In lightning-delayed game, Utah State rides big second half in 48-24 win over UND

UND led 21-7 after one quarter but it was all Aggies after that.

UND wide receiver Brock Boltmann breaks into the open in the first quarter against Utah State in Logan, Utah, on Sept. 10, 2021. Photo by Wade Denniston/Utah State Athletics.

LOGAN, Utah. -- The Utah State student section was rewarded late Friday night.

They didn't leave Maverik Stadium during a lightning pause. They sang ACDC's Thunderstruck through a downpour. They didn't scare off during a pregame power outage.

They definitely didn't hit the exits when the visitors led 21-7 after the first quarter.

In turn, the Aggies' faithful was rewarded with plenty to cheer about in three quarters of domination during a 48-24 win over the North Dakota Fighting Hawks.

The game, scheduled for an 8 p.m. kickoff, started about 90 minutes after it was scheduled to start because of the lightning and then a brief power outage.


Announced attendance was 18,124, with a strong percentage of that crowd coming from the student section for the home opener as the Aggies improved to 2-0 for the first time since 2012.

Utah State quarterback Logan Bonner threw for 390 yards and four touchdowns, as the Fighting Hawks couldn't hold on to any early momentum.

"They line up fast," said UND cornerback C.J. Siegel, who had a third-quarter interception. "It was tough to get lined up when they want to snap it when the play clock starts."

Otis Weah, a Walter Payton Award finalist in the spring, finished with just 17 carries for 47 yards and didn't score a rushing touchdown for the first time in his young career.

Weah's lowest rushing output in the spring was a 64-yard performance against Missouri State.

"They showed us some different stuff that made it challenging for us," UND coach Bubba Schweigert said. "We have to be able to get him going."

Tommy Schuster threw for a career-high 348 yards with one touchdown and two interceptions. Schuster was 29-for-43 passing.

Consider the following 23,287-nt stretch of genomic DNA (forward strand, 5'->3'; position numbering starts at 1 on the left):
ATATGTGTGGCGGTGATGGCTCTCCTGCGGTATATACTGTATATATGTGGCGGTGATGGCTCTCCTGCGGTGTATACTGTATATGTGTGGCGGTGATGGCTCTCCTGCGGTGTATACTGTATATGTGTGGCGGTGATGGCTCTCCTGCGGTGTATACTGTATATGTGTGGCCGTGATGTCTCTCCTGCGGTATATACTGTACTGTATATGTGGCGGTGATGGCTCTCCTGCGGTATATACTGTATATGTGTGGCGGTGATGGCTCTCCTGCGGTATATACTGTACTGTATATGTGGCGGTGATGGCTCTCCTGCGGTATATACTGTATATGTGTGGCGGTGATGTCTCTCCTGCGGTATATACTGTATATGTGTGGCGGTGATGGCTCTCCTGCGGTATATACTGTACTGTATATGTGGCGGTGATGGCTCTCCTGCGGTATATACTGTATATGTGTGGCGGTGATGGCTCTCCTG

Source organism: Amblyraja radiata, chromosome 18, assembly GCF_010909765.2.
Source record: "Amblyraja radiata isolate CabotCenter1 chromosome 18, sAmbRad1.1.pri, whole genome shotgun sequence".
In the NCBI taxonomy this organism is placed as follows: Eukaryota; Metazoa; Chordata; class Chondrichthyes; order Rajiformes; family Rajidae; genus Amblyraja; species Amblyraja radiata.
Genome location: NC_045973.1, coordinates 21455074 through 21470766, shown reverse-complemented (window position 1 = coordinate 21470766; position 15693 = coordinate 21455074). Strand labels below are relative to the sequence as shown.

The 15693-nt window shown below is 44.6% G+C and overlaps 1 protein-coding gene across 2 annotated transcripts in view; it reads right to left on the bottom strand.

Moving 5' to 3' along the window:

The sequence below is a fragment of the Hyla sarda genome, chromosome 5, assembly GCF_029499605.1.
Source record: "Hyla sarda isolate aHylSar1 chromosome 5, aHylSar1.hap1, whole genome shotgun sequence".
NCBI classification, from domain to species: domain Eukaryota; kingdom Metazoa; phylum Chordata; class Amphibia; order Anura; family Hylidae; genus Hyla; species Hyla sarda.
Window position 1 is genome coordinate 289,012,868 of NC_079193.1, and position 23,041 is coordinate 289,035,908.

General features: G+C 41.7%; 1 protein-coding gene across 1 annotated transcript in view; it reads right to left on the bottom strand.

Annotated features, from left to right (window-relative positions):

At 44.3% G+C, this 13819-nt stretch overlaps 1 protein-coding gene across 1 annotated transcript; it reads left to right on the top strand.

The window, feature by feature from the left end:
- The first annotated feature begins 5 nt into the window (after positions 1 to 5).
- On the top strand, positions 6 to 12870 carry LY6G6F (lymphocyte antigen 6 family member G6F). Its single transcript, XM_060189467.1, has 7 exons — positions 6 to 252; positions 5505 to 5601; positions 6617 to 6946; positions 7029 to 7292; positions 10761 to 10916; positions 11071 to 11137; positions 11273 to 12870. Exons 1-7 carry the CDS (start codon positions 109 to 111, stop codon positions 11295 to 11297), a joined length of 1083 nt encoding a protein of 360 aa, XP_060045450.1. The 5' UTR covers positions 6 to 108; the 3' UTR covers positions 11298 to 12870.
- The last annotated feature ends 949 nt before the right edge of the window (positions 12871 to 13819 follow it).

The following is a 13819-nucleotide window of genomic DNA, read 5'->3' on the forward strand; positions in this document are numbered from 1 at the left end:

"As receivers, we did a decent job in the first half," UND wide receiver Garett Maag said. "In the second half, we just have to make more plays."


Maag five passes for 81 yards, while Luke Skokna had six catches for 77 yards. Bo Belquist, playing in his first game of the season, had five catches for 51 yards.

UND’s first quarter featured three touchdown passes from three different quarterbacks.

The Hawks went to a trick play to punch in their first score. Once in the red zone, UND backup quarterback Quincy Vaughn entered the game and faked a run to the left before pitching a reverse to Brock Boltmann, who countered with a 13-yard pass to Belquist.

UND would then take a 14-7 lead on its second drive of the game. The drive was finished off when Schuster found tight end Adam Zavalney over the middle for a 12-yard score.

Zavalney, a sophomore from Park River, N.D., now has five career touchdown catches and two this season.

UND took a 21-7 lead late in the first quarter when Vaughn entered the game again near the goal line. Vaughn faked a run, bootlegged out to his right and found Grand Forks native Tyler Burian for his first career touchdown. Burian had to dive with full extension to haul in the score.

The second quarter wasn’t as kind to the Fighting Hawks. Utah State kicker Connor Coles connected on field goals of 26 and 37 yards, while Bonner hit Derek Wright for a 4-yard touchdown pass with 1:55 to halftime to make it 21-20 UND.

Adam Stage's 29-yard field goal in the third quarter to give UND a 24-20 lead was the Hawks' only points of the second half.


Utah State added three fourth-quarter touchdowns -- a 2-yard Calvin Tyler Jr. on fourth down, a 41-yard Derek Wright catch and a 59-yard run by backup quarterback Andrew Peasley.

"It's a long season ahead," Maag said. "I think we'll be alright."

Miller has covered sports at the Grand Forks Herald since 2004 and was the state sportswriter of the year in 2019 and 2022.

His primary beat is UND football but also reports on a variety of UND sports and local preps.

He can be reached at (701) 780-1121, or on Twitter at @tommillergf.
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